Within a year, Bill was elected Attorney General and they moved to Little Rock. Hillary went to work for the Rose Law Firm with the distinction of being the first female lawyer at the firm. She would ultimately become partner of the firm.
Bill Clinton served as Attorney General for two years and quickly moved on to become the Governor of Arkansas at the fresh age of 32. Hillary was the First Lady of Arkansas and she raised eyebrows, as she remained a working lawyer and the public also didn’t appreciate that she had kept her maiden name.
This was the beginning of her being picked apart. She was attacked for her hair, her name, her clothes, and her lack of children, just to name a few. I’m sickened by how similar the attacks are on her today in 2020.
In 1980, Chelsea was now part of the family, but Bill lost his reelection campaign. Feeling responsibility for his loss, Hillary took his name. She had a complete makeover. Clothes, hair, and contact lenses. Her transformation worked. Bill became Governor again in 1982, and he appointed Hillary in charge of reforming the public education system.
Can’t forget the emails…
The emails. Why aren’t we over the fact that her private emails were not on the government server when she was Secretary of State? She decided to use the server that had been set up for Bill, there was no regulation against it, and everyone knew it was operational because she responded to their emails from her personal email. What she did was not illegal. Colin Powell used a private email account and previous Secretaries of State did the same thing. She thought this story would go away quickly. We all know how much this didn’t go away. Classified information ended up on the server, and the FBI investigated it. It was determined that there was no deliberate mishandling of information. She was being accused of making her own rules. She admits that she was irritated by this questioning and feels she didn’t successfully handle it. She spoke with Andrea Mitchell on MSNBC and Mitchell pressed for an apology from Hillary. She didn’t supply one and that took over the news. She apologized in an interview with David Neal on ABC News. She gave the people what they wanted, but that didn’t make them happy. The emails are still brought up and probably will be until the end of time.
This first episode briefly touches on Sanders. She is heckled by protestors at one of her campaign rallies. As they are escorted out of the building, she declares, “You may not be supporting me, but I’m supporting you.” Yeah, I thought, she really doesn’t give up on doing the best for all of us, even her loudest detractors.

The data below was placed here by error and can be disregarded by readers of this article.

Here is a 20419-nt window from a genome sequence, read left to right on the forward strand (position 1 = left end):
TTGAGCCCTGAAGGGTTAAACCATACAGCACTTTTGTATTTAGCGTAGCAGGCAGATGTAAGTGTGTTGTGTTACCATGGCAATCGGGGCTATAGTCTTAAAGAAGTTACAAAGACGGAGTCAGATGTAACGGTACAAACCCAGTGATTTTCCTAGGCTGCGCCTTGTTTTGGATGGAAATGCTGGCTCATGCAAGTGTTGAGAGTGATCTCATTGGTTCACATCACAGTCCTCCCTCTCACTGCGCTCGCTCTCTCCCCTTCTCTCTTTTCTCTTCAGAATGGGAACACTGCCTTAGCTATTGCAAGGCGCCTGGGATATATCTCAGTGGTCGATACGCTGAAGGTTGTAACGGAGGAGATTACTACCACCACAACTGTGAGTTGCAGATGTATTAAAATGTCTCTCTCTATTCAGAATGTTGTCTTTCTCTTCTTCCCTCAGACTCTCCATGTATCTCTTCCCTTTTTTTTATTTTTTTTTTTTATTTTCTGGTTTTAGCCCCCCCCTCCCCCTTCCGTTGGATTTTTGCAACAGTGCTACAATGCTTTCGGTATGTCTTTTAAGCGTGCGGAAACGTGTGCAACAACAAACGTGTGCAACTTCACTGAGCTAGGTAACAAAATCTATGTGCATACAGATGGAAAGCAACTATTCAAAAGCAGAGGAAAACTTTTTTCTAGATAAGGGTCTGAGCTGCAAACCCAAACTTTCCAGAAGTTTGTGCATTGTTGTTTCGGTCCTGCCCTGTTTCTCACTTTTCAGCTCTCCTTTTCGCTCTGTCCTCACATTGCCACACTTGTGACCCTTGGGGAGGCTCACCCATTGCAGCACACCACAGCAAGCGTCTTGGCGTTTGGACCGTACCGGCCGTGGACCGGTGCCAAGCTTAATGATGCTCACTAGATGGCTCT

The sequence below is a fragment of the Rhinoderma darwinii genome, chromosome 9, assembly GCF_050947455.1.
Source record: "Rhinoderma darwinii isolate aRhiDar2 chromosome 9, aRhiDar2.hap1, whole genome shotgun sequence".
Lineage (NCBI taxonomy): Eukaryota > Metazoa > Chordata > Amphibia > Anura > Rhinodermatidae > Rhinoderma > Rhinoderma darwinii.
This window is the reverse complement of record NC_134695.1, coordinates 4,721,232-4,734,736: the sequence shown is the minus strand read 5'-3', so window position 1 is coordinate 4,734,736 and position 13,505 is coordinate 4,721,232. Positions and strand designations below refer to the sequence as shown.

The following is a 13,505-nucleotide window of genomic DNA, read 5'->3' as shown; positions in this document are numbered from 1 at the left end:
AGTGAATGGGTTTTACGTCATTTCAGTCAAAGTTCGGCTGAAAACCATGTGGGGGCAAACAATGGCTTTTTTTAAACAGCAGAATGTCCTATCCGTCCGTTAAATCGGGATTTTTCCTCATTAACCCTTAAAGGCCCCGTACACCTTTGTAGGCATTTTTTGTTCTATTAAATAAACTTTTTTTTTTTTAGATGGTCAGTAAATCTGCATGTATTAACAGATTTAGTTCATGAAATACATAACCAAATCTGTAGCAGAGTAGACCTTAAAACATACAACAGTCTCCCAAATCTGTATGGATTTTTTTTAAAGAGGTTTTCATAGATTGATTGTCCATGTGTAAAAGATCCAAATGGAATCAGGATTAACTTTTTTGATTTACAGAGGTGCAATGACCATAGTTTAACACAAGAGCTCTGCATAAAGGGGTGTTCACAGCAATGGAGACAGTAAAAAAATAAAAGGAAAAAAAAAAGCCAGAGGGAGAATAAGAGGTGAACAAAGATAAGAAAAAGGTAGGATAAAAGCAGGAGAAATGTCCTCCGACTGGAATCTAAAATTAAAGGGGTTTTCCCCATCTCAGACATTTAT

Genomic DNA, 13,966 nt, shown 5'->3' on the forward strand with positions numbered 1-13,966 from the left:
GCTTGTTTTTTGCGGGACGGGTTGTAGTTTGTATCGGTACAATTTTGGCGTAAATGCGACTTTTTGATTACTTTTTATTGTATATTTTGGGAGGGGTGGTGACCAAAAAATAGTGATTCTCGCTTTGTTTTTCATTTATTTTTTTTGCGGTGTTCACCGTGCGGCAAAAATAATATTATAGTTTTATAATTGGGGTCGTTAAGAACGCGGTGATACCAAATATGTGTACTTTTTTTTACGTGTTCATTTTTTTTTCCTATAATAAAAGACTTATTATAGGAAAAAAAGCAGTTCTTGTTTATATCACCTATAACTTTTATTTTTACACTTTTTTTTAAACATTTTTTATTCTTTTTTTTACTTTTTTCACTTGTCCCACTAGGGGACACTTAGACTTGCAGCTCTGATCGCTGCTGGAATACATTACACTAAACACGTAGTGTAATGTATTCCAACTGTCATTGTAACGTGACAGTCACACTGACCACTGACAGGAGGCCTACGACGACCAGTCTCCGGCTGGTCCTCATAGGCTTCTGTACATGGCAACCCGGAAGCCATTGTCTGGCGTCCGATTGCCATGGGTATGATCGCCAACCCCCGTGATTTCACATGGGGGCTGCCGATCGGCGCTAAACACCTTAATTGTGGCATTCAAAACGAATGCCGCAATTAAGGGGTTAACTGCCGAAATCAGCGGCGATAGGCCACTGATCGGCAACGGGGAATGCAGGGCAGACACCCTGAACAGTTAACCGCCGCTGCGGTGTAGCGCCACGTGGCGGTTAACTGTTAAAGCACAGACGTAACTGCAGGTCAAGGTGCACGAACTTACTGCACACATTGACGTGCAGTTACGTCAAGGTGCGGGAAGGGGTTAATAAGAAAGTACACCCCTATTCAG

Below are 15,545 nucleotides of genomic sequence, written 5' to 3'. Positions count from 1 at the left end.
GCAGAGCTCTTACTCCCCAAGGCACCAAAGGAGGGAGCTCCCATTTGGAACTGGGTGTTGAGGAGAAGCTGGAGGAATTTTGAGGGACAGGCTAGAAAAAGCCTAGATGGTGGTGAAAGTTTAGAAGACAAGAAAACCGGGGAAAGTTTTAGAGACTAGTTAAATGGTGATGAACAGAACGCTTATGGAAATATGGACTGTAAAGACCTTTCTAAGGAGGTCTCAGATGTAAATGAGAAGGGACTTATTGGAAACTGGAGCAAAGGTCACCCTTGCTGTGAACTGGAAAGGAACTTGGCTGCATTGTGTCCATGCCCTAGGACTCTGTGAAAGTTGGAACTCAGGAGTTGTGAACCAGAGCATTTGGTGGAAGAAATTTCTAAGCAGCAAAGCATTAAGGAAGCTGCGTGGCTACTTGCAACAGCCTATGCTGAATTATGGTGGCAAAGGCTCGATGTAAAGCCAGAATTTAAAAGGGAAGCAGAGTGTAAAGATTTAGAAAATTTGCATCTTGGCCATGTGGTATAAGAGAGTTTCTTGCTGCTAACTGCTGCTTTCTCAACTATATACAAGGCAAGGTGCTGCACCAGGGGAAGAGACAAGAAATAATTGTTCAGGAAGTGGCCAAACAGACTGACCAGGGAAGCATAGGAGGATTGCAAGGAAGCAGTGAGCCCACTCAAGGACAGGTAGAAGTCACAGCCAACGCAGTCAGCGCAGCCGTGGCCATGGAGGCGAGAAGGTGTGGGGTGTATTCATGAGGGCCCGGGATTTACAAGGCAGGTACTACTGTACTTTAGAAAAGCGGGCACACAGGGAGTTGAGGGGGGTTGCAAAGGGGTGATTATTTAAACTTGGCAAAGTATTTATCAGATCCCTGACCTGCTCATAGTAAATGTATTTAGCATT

The vitriol coming from the Bernie supporters in 2016 is evident in the presidential race today. Hillary was painted as a centrist, a corporatist, and an old-school democrat who doesn’t care about the little guy. Sound familiar? They are attacking Vice President Joe Biden with the same words as he competes with Bernie Sanders to be the Democratic Presidential Nominee in 2020.
The movie praises Bernie as a powerful messenger. I agree that he is, for he likes to speak in sound bites (Free Tuition For All), and defer his plans for such programs until a later date. Hillary, on the other hand, gets ground to stone for stating the truth and never promising unattainable goals. She was encouraged to get on the “free public education for all” train, but she does not believe it is attainable. It is more difficult to turn, “I believe in affordable, debt-free education with the ability to refinance your current school loan debt” into a rousing chant.
Ironic that we live in a world where so much information is available at our very fingertips and many people still desire ignorance. Hillary didn’t ask you to blindly follow her. She outlined and talked about her plans at every opportunity afforded her. You can’t make the unwilling listen, but the media and her dissenters characterized her as unable to get her message across to the public.
The film is sprinkled with shared moments with her staff as she travels the country for her campaign, reminding me of what we lost. These snapshots of time on her campaign trail reveal a funny, tired, resolute, strong, and devoted human. They reveal her humanity. There is a scene where she is greeting small business owners and she asks one of her staff if they have some money because she doesn’t have her purse. As a woman who often leaves her purse behind when doing things where a purse has no place, I’ve said that very sentence. These are the relatable moments that her detractors claim are non-existent. They would rather view her as cold and calculating in a prolonged effort to dehumanize her. Hillary admits she provokes strong opinions, both positive and negative.
Clips of her campaign to be the 45th President of the United States stir mixed emotions for me. I miss those days, and I miss the version of me who once believed that our nation would embrace a strong, female leader. Ultimately, I’m left in agreement with the summation made early in the film. Hillary is “one of the most admired and most vilified women in American history,” says Jake Sullivan, Senior Policy Advisor for the Clinton campaign.
On to Episode Two: Becoming A Lady